By Jim Zub, Steven Cummings, Marcio Menyz and Clayton Cowles
Champions #4 continues to hit home with its emotional character study of Miles Morales, finding a neat balancing act to give the entire young cast plenty of things to do. The book deals with Miles’ actions where he was forced to make a deal with Mephisto to save the lives of Viv Vision and Ms. Marvel, and now the consequences are hitting him pretty hard when he learns that whilst saving his team’s lives, someone who he saved in the alternate timeline died in this one. It’s a cruel move by Mephisto, but then, nobody expects anything less.
Jim Zub nails these characters and explores their flaws and strengths in a way that makes them compelling characters. Sam Alexander is still dealing with the consequences of his loss of the Nova helmet that gave him his powers, but it’s also leading to unexpected benefits. Kaldera, an enemy from Sam’s past, has shown up with an intention of killing him, but upon realising that he doesn’t have any powers knows that it isn’t as much of a challenge. So this leads to an unexpected team-up that creates plenty of potential in regards of interesting character dynamics, and pairing two characters together as we’ve seen from Kamala and Miles for much of an issue can lead to wonders from this series.
Speaking of the Kamala/Miles dynamic it’s created some fascinating results as both have believable, honest reactions to the guilt of what would come from Miles’ decision. Champions #4 hit home so hard, with the emotional arc of this series landing perfectly. Zub delights in the emotional torment of these characters, and it often leads to the best results story-wise.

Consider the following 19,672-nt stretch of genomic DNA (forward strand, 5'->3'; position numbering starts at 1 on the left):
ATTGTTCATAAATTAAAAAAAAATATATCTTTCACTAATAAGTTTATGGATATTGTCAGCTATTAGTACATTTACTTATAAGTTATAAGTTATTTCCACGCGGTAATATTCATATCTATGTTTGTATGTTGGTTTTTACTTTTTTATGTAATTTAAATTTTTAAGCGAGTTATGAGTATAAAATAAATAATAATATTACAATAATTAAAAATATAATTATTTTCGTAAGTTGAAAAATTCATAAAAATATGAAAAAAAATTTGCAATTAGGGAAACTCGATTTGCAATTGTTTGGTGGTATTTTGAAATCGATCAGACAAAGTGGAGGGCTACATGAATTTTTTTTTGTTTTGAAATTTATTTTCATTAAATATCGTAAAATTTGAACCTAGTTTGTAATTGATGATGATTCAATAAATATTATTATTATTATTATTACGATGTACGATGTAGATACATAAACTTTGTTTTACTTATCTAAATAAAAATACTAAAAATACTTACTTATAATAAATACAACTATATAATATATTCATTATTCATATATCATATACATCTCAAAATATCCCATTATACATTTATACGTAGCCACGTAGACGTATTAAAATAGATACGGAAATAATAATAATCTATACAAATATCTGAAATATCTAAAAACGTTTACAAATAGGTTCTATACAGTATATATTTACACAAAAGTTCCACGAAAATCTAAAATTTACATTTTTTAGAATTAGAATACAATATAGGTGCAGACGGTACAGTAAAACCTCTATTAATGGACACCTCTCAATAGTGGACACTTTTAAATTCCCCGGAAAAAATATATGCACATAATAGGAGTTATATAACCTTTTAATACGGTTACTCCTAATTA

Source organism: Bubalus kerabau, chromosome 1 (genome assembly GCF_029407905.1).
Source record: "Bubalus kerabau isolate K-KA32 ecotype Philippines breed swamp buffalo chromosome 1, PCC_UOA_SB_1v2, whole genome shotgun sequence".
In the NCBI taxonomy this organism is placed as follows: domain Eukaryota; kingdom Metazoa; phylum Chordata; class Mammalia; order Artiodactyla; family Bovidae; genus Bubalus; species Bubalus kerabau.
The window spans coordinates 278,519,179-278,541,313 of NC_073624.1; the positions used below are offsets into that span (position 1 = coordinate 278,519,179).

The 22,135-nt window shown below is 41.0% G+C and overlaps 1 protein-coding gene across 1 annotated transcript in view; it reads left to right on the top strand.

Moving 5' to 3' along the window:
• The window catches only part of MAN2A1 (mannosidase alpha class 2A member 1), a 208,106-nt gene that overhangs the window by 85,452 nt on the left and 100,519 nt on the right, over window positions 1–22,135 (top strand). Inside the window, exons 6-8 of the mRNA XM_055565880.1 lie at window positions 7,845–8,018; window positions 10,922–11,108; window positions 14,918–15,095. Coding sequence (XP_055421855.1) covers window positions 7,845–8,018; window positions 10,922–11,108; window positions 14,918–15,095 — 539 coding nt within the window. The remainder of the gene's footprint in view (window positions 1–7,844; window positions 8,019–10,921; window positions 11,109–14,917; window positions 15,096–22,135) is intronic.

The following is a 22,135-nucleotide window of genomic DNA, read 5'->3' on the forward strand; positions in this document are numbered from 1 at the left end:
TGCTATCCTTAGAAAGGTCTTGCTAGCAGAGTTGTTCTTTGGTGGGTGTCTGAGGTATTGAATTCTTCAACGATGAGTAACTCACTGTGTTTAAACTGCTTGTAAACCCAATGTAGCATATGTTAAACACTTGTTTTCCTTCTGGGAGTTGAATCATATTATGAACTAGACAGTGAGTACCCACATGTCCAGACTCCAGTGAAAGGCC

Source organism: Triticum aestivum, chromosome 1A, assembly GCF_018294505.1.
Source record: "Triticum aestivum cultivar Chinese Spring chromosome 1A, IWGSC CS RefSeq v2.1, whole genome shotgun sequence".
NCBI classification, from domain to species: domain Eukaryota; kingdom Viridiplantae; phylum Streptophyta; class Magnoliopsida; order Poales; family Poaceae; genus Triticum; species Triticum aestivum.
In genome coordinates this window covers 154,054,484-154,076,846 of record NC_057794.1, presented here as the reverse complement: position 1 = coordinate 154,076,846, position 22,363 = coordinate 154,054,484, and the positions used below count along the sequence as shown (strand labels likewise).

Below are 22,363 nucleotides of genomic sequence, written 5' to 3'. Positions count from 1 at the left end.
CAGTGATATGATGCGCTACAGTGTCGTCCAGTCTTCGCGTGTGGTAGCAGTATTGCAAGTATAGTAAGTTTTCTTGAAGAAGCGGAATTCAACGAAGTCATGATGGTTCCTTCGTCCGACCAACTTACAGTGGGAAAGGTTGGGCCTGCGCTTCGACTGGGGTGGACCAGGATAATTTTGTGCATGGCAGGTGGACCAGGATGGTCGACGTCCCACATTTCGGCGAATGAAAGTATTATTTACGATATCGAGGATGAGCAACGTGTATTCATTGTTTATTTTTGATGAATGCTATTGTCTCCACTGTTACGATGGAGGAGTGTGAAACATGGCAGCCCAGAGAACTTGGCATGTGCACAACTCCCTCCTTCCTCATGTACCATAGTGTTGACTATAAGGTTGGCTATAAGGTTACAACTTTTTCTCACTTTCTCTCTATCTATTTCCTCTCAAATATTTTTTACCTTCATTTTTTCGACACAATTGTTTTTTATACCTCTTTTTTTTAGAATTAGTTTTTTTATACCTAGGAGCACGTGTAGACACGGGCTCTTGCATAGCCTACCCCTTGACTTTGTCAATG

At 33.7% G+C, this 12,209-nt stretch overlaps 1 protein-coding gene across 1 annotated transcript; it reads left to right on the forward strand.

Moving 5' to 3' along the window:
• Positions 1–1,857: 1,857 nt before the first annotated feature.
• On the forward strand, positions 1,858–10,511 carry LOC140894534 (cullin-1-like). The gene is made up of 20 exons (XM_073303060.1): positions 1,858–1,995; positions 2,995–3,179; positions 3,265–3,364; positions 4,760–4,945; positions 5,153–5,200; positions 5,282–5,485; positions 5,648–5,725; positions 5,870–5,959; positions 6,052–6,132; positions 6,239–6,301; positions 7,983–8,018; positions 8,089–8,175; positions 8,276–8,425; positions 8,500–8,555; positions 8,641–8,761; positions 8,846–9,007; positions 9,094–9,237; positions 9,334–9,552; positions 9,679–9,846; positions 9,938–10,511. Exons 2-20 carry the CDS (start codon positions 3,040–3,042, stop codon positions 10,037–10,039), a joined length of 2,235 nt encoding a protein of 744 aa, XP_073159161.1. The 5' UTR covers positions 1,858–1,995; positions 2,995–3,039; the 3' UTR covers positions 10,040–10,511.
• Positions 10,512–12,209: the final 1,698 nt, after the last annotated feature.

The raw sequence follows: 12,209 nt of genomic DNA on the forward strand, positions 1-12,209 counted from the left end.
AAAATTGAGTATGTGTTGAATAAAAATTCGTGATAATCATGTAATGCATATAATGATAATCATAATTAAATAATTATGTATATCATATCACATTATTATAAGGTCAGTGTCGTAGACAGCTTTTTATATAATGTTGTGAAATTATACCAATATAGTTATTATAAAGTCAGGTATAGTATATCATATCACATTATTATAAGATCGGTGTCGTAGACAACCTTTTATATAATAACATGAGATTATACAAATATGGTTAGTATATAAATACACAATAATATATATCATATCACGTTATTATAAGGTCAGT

Steven Cummings is on top form with the pencils and nails everything here. The action sequences are explosive, epic and you really get the sense of scale of what it might be like to see this team in action. The facial expressions need a bit more consistency but it’s only a minor worry, as pretty much everything here is spot on. Marcio Menyz’ colours do a good job at making the pages feel alive, and it isn’t hard to see that the artwork has an incredibly cinematic tone, making it almost pitch-perfect for a movie adaption or a television series.
There’s plenty of teenage angst and big decisions that will affect the characters for the rest of their lives that play out in Champions #4. The team dynamic that Zub has handled here makes Champions among the most compelling reads in the entirety of Marvel’s line-up at the moment, standing out as one of the best young team groups that we’ve seen in ages, right up there with the current Runaways run which rivals if not surpasses the original. It’s absolutely unmissable for a fan of any of the characters and given how well Zub manages to balance the dynamic between the cast as well as introduce powerful new players to the game, it’d be almost criminal not to read this book at this point. The faults are so minimal it’s hard not to fall in love with it.
The truth comes out, indeed…